The climate of the highlands is subhumid to humid, with annual precipitation ranging from about 1 000 mm in the drier north-facing slopes to more than 2 000 mm in the south. In the city of Guatemala itself, annual rainfall averages 1300–1500 mm, concentrated in the summer (June to September). Natural vegetation is deciduous forest up to 2 200 m and coniferous forest above this altitude. This forest was partly cleared (even during pre-Hispanic times) to make room for agriculture. This process has continued and has accelerated during the last few years. Today, the forests of the highlands have been reduced to small pockets on the steeper slopes that are not suitable for farming.
Fig. 18. Aerial view of the Guatemalan highlands.
Geology and geomorphology of the valley
The geology of the Guatemala valley is relatively complex (Fig. 19). Over a base of Cretaceous limestones and plutonic rocks, intense and prolonged volcanic activity gave rise to large accumulations of various volcanic rocks and associated deposits.
The valley is an elongated depression oriented in a north-northeast to south-southwest direction. Water flows both northward and southward from a portion of the continental divide that lies more or less perpendicular to the main axis of the valley.
A large lake (Amatitlán) has formed in the southern part of the valley, because of volcanic obstruction of run-off. It is drained by the Michatoya River, which flows to the Pacific Ocean. The northward flowing rivers (Las Vacas and its tributaries El Zapote and Tzalja) drain the smaller northern part of the valley toward the Caribbean sea.
Volcanic cones surround the city, the largest ones being the Volcan de Agua, about 20 km southwest of the city, whose summit is over 3 000 m above sea level; and the Pataya, about the same distance to the south, with an elevation slightly above 2 000 m. The valley is a large graben with locally intercalated horsts. Both the elevated and depressed areas are composed of volcanic rocks, although older limestones are found in the Las Vacas River in the northern part of the valley.
The oldest formation identified in the Guatemala valley is a calcareous unit of fractured limestones in the Las Vacas basin, with limited outcropping. Overlying the Las Vacas limestones, a thick sequence of lava flows and associated deposits of Tertiary age are encountered. These lavas are heavily fractured, resulting in high secondary porosity. The Tertiary lavas are covered by two sequences of fluviolacustrine and volcanic deposits of Quaternary age:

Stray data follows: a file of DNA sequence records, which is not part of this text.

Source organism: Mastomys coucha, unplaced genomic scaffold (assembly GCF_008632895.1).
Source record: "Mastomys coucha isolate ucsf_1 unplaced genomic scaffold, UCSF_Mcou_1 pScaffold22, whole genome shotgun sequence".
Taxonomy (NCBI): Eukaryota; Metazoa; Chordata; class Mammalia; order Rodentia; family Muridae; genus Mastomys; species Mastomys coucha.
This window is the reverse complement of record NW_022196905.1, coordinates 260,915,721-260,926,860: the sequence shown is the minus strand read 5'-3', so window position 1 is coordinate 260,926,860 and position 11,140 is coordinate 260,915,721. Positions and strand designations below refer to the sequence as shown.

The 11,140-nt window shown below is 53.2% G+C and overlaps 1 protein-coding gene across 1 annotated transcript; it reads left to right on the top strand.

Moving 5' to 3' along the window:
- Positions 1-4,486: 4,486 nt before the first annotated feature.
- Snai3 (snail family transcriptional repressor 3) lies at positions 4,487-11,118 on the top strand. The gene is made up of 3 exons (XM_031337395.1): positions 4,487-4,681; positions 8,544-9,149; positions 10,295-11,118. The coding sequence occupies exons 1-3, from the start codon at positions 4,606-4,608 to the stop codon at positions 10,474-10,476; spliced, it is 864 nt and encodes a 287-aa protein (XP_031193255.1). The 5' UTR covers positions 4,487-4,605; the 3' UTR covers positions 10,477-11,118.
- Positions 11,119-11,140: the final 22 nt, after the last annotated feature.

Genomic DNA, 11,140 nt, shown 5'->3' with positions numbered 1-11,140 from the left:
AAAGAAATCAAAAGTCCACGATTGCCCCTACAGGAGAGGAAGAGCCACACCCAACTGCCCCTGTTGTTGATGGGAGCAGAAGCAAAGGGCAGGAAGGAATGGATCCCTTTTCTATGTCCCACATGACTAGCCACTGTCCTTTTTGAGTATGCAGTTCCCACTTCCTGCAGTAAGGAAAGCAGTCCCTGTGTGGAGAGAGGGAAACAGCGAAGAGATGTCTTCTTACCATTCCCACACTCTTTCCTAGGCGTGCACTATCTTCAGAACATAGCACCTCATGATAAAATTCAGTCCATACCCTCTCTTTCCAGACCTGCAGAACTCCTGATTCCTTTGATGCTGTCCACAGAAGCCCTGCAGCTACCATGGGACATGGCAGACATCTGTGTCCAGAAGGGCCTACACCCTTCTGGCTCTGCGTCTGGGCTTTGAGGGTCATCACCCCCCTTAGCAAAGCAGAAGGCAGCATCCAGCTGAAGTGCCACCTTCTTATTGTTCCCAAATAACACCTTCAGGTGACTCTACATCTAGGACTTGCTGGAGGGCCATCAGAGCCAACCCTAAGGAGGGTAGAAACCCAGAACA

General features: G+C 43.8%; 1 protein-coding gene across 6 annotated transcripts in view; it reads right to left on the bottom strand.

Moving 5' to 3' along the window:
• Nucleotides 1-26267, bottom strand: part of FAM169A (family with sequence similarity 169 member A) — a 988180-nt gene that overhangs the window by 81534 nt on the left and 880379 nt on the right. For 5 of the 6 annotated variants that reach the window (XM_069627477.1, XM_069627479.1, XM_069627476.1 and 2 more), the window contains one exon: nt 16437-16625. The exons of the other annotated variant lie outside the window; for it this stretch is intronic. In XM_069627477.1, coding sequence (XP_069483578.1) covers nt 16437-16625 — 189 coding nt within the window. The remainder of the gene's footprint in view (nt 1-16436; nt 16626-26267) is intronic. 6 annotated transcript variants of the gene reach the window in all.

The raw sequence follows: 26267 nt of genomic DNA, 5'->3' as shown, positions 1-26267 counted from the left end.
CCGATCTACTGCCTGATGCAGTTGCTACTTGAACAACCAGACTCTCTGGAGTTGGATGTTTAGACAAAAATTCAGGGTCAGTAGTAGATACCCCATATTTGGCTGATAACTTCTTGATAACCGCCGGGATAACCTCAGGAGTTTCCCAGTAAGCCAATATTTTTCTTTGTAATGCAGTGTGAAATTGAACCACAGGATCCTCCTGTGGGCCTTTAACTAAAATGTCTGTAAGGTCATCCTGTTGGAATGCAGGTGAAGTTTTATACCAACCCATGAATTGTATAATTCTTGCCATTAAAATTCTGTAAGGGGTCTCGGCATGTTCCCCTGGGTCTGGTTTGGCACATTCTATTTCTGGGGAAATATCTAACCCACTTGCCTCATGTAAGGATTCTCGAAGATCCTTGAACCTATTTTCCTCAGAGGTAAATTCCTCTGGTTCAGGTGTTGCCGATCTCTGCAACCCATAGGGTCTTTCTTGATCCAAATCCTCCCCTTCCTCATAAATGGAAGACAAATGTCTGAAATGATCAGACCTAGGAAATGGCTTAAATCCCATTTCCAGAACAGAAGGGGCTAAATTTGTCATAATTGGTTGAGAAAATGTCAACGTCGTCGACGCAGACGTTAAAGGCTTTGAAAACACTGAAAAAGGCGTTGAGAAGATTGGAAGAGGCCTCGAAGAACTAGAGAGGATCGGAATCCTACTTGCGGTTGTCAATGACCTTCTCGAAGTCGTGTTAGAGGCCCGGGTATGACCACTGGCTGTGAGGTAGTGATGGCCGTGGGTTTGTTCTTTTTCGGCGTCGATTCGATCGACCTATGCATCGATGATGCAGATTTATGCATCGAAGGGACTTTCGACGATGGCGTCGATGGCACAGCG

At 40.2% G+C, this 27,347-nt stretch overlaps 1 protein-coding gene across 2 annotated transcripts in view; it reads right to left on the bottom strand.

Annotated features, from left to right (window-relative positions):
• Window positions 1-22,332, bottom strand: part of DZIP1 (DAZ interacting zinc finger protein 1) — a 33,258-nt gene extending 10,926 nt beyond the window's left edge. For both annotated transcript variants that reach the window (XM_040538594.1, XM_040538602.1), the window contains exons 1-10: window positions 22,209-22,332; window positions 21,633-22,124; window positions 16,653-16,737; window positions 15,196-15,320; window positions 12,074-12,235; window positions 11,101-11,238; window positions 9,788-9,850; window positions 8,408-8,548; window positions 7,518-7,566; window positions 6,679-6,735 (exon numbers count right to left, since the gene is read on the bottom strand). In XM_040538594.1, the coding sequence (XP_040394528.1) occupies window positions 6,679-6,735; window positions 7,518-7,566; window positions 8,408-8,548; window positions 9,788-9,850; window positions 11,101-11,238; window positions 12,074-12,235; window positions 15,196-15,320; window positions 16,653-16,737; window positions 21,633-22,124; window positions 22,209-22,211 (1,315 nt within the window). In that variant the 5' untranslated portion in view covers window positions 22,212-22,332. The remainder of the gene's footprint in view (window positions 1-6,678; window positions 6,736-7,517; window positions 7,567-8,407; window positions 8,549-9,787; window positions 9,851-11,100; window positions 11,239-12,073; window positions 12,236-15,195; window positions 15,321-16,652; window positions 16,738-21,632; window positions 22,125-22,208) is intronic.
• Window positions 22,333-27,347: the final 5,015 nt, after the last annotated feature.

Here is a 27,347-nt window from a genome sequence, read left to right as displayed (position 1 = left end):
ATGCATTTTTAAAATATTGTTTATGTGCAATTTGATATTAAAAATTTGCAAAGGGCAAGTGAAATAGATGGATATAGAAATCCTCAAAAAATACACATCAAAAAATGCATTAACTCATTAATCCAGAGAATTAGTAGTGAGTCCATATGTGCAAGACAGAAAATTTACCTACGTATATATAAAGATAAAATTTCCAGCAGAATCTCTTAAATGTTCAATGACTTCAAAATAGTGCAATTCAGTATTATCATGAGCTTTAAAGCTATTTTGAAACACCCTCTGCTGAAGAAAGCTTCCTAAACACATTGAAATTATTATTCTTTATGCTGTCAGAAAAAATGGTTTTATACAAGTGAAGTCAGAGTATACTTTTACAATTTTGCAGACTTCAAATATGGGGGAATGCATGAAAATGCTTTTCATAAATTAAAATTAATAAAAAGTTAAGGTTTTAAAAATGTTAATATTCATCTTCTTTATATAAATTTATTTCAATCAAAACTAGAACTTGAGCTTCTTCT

* A sequence of fluvio-lacustrine deposits, composed of volcanic materials alluvially reworked and deposited in river beds and plains or in lakes. Their thickness does not exceed 100 m. The alluvial sediments have a relatively high permeability, but the lacustrine deposits can act as aquitards or aquicludes.
Fig. 19. Cross-section of the Guatemala valley, showing geological formations of the region.
* A sequence of volcanic deposits, formed by a large accumulation of pyroclastic products including ash-flow tuffs. These materials have a wide range of consolidation levels, from loose to well-compressed. The maximum thickness of this formation exceeds 200 m. It is moderately to highly porous and contains an excellent aquifer, which is heavily used.
Guatemala City gets 80% of its water from groundwater sources; this amount probably represents the maximum obtainable from these aquifers. Of the 5 m3/second required by the city (somewhat higher during peak periods), up to 4 m3/second comes from 200 wells distributed throughout the valley. The remaining 1 m3/second is obtained from surface sources outside the local valley.
A pipeline was built to bring river water into the city. Its capacity is 2.5 m3/second, although current flow is less than half of this. There are plans to build a battery of wells in the volcanic aquifer at Antigua to augment the volume transported by the pipeline. The only other surface water available is in Lake Amatithin, which is heavily polluted.
Because recharge of the aquifers takes place mainly in urban and suburban areas, strict controls are required to avoid degradation of the groundwater. Currently, controls are virtually nonexistent. However, decision-makers will have to remedy this situation, because Guatemala cannot afford to lose this key resource through lack of adequate protection or planning.
How do sinkholes form?
How Sinkholes FormSinkholes are most commonly thought of as physical depressions or holes in the surface of the land. Not all sinkholes, however, are as visible or dramatic as a home or roadway falling into the ground. Many times, sinkhole activity never manifests itself of the surface of the land, making it harder to detect.
The entire state of Florida sits on top of thousands of feet of limestone. Limestone is a porous rock, capable of cracking, breaking, and dissolving. The most significant factor in the development of sinkholes is the dissolution of the limestone underlying Florida by acidic waters. As water moves through the soil, it becomes more acidic as it reacts with living and decaying plant matter. This water reaches the underlying limestone, it slowly begins to dissolve the rock and creates voids and cavities. The soil resting on top of the limestone then collapse or subsides into the caverns and voids and causes sinkholes.
A rapid increase in sinkhole activity can be attributed to the development of land, which changes the earth’s surface as well as the weight or load on the soil beneath it. The creation of retention ponds, new buildings and homes, roadways, and changes in ground water levels can all trigger sinkhole activity.